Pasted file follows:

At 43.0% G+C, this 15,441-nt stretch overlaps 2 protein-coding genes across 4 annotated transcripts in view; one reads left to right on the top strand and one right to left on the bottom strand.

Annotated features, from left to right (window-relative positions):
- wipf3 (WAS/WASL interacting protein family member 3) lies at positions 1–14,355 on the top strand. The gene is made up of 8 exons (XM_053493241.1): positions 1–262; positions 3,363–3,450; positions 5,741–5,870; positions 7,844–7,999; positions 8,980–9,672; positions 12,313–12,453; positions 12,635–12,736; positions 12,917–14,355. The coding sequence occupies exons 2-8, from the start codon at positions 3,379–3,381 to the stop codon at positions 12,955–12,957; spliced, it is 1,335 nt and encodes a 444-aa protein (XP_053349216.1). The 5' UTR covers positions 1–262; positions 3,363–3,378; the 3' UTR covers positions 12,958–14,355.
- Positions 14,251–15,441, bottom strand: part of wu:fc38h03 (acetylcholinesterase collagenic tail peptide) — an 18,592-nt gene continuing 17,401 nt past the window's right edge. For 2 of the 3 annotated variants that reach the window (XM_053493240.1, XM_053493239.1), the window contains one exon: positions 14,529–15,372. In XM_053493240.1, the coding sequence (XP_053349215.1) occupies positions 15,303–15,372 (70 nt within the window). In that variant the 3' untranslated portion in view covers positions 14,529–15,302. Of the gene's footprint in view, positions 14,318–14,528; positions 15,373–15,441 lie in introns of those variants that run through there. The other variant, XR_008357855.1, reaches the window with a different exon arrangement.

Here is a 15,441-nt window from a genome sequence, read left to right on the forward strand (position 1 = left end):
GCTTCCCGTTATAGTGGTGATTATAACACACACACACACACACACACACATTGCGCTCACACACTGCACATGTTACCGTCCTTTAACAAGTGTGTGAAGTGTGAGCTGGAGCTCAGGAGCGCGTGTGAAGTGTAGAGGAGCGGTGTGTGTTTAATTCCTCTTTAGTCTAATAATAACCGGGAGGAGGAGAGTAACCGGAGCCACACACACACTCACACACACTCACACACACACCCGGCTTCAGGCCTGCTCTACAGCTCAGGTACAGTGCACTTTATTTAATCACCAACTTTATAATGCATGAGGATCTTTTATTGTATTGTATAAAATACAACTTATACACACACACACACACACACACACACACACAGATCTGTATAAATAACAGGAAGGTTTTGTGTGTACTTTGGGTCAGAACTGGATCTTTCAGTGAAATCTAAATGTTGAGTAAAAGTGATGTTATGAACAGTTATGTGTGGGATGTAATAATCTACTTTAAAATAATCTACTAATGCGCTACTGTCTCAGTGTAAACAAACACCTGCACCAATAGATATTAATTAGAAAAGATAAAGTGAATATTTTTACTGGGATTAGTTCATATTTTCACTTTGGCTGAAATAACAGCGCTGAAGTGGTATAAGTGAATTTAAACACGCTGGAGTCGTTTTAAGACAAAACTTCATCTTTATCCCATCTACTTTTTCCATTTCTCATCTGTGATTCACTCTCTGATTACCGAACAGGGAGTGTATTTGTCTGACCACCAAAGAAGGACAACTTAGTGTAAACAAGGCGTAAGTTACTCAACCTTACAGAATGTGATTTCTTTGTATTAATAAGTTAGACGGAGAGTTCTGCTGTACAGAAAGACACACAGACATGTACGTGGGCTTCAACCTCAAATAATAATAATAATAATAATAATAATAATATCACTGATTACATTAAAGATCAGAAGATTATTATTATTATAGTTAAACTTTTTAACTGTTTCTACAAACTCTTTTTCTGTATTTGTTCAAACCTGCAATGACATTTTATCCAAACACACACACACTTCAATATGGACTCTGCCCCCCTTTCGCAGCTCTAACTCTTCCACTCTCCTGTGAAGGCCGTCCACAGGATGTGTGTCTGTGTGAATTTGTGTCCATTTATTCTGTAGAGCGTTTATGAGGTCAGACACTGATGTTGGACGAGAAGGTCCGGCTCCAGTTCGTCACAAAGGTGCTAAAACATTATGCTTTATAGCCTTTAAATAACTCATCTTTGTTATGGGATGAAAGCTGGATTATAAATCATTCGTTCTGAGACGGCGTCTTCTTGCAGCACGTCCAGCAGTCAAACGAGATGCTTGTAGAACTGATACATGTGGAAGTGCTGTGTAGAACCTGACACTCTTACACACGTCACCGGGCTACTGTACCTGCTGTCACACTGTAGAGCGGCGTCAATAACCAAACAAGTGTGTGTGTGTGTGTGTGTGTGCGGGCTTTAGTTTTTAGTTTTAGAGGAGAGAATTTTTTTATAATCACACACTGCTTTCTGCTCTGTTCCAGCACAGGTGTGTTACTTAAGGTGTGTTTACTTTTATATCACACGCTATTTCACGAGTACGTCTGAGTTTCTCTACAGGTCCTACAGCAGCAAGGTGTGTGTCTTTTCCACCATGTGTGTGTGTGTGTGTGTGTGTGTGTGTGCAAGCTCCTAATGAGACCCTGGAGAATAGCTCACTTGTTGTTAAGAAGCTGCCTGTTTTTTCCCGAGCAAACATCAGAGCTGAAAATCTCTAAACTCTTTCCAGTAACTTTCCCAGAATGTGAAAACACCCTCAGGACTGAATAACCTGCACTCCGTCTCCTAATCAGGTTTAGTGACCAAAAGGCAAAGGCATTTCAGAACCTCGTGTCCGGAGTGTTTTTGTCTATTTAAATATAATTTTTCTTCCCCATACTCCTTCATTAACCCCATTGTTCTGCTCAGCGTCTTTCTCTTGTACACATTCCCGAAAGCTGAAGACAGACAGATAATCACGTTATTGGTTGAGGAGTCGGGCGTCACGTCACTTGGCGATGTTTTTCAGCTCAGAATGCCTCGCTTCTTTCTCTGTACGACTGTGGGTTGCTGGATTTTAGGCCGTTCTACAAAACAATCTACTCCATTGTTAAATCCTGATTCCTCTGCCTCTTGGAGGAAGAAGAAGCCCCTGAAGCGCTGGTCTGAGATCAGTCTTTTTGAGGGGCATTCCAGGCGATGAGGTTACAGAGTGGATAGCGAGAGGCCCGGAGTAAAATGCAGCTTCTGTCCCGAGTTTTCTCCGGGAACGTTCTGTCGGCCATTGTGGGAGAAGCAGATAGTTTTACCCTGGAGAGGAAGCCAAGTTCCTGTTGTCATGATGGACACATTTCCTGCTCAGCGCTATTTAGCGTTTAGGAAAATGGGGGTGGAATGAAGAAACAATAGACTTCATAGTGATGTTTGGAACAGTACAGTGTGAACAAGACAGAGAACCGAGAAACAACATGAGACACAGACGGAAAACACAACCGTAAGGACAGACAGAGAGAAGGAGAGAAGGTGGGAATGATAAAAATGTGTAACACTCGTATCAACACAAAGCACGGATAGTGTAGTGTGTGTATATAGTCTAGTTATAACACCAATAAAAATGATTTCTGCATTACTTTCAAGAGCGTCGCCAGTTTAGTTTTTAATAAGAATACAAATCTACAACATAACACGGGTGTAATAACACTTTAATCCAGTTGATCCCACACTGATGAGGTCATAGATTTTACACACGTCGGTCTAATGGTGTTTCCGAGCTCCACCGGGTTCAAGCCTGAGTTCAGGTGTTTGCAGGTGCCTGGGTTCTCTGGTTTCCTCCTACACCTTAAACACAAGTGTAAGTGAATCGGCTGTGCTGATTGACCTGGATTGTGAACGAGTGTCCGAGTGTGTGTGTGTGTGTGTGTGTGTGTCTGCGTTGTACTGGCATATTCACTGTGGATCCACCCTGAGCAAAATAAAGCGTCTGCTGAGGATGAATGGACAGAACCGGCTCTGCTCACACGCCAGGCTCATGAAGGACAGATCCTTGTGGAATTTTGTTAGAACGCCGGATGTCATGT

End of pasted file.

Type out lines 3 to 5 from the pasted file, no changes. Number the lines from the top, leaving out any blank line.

- wipf3 (WAS/WASL interacting protein family member 3) lies at positions 1–14,355 on the top strand. The gene is made up of 8 exons (XM_053493241.1): positions 1–262; positions 3,363–3,450; positions 5,741–5,870; positions 7,844–7,999; positions 8,980–9,672; positions 12,313–12,453; positions 12,635–12,736; positions 12,917–14,355. The coding sequence occupies exons 2-8, from the start codon at positions 3,379–3,381 to the stop codon at positions 12,955–12,957; spliced, it is 1,335 nt and encodes a 444-aa protein (XP_053349216.1). The 5' UTR covers positions 1–262; positions 3,363–3,378; the 3' UTR covers positions 12,958–14,355.
- Positions 14,251–15,441, bottom strand: part of wu:fc38h03 (acetylcholinesterase collagenic tail peptide) — an 18,592-nt gene continuing 17,401 nt past the window's right edge. For 2 of the 3 annotated variants that reach the window (XM_053493240.1, XM_053493239.1), the window contains one exon: positions 14,529–15,372. In XM_053493240.1, the coding sequence (XP_053349215.1) occupies positions 15,303–15,372 (70 nt within the window). In that variant the 3' untranslated portion in view covers positions 14,529–15,302. Of the gene's footprint in view, positions 14,318–14,528; positions 15,373–15,441 lie in introns of those variants that run through there. The other variant, XR_008357855.1, reaches the window with a different exon arrangement.

Here is a 15,441-nt window from a genome sequence, read left to right on the forward strand (position 1 = left end):